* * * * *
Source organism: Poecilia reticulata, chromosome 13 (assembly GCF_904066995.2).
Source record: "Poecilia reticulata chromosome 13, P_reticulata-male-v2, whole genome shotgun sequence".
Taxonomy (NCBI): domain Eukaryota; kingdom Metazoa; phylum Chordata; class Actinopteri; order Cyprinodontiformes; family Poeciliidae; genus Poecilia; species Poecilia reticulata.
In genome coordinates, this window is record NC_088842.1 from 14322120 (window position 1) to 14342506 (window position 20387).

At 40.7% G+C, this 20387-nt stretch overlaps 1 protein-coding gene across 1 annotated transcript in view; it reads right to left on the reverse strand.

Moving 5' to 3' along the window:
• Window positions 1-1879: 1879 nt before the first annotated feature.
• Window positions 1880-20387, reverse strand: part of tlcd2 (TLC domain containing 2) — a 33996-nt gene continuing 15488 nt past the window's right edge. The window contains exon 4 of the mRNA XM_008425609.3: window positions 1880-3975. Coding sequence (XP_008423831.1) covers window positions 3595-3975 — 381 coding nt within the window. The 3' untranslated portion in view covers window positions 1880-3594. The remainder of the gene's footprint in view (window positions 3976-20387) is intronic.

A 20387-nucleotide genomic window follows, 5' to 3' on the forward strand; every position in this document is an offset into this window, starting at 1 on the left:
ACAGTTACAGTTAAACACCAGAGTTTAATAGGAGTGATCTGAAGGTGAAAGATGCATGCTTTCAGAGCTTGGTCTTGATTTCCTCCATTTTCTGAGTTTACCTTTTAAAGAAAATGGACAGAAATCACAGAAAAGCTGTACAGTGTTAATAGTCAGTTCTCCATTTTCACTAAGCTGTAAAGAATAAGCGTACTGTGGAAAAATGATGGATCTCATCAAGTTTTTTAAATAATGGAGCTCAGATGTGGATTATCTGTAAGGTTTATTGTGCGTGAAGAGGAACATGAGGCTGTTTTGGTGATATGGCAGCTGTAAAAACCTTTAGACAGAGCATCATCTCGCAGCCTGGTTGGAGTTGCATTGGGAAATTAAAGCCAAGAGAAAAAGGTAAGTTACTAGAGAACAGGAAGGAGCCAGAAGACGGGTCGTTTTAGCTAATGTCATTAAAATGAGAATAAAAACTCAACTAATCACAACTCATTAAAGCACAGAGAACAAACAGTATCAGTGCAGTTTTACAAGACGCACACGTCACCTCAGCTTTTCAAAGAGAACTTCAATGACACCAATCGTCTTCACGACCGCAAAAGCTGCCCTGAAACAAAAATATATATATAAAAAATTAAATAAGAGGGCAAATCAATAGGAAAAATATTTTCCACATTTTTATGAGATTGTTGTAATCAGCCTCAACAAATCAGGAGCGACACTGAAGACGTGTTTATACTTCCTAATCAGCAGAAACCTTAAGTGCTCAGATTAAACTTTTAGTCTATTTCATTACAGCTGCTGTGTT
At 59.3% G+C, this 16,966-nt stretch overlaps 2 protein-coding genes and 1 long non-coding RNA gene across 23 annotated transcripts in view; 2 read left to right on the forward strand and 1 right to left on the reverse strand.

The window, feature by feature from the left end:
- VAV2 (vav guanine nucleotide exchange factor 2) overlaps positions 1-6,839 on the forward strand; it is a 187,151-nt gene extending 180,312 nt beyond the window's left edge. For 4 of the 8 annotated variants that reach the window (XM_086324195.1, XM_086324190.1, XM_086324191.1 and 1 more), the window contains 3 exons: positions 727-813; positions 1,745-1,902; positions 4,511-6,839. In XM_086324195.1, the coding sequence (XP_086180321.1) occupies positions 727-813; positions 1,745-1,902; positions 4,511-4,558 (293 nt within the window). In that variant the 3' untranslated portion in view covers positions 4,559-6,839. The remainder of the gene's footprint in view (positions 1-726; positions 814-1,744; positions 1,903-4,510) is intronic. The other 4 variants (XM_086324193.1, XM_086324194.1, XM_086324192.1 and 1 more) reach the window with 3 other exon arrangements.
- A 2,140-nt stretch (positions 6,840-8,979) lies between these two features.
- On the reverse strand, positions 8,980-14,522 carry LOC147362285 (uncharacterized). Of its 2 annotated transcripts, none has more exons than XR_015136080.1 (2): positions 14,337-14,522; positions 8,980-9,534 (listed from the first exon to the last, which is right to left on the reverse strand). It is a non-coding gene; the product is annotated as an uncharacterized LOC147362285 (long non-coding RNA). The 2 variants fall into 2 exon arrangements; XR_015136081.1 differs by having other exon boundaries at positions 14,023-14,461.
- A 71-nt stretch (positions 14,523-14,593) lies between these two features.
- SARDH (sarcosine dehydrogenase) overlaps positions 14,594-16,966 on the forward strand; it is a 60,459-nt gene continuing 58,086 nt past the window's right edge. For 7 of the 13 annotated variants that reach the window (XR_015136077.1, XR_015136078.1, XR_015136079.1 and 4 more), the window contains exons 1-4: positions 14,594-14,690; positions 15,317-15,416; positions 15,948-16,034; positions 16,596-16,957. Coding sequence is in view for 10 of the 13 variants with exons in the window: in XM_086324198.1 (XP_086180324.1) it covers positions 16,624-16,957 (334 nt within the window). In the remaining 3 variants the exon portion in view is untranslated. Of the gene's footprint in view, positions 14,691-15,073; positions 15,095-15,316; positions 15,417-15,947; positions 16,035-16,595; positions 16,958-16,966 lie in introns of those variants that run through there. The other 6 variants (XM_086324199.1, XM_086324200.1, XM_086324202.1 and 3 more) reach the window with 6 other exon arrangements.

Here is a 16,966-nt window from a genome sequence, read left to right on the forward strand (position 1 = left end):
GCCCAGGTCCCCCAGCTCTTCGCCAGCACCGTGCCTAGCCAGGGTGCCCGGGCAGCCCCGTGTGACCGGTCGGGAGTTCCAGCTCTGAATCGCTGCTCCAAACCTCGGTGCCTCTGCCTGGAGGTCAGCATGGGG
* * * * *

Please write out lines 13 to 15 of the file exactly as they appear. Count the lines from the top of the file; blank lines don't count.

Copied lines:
- VAV2 (vav guanine nucleotide exchange factor 2) overlaps positions 1-6,839 on the forward strand; it is a 187,151-nt gene extending 180,312 nt beyond the window's left edge. For 4 of the 8 annotated variants that reach the window (XM_086324195.1, XM_086324190.1, XM_086324191.1 and 1 more), the window contains 3 exons: positions 727-813; positions 1,745-1,902; positions 4,511-6,839. In XM_086324195.1, the coding sequence (XP_086180321.1) occupies positions 727-813; positions 1,745-1,902; positions 4,511-4,558 (293 nt within the window). In that variant the 3' untranslated portion in view covers positions 4,559-6,839. The remainder of the gene's footprint in view (positions 1-726; positions 814-1,744; positions 1,903-4,510) is intronic. The other 4 variants (XM_086324193.1, XM_086324194.1, XM_086324192.1 and 1 more) reach the window with 3 other exon arrangements.
- A 2,140-nt stretch (positions 6,840-8,979) lies between these two features.
- On the reverse strand, positions 8,980-14,522 carry LOC147362285 (uncharacterized). Of its 2 annotated transcripts, none has more exons than XR_015136080.1 (2): positions 14,337-14,522; positions 8,980-9,534 (listed from the first exon to the last, which is right to left on the reverse strand). It is a non-coding gene; the product is annotated as an uncharacterized LOC147362285 (long non-coding RNA). The 2 variants fall into 2 exon arrangements; XR_015136081.1 differs by having other exon boundaries at positions 14,023-14,461.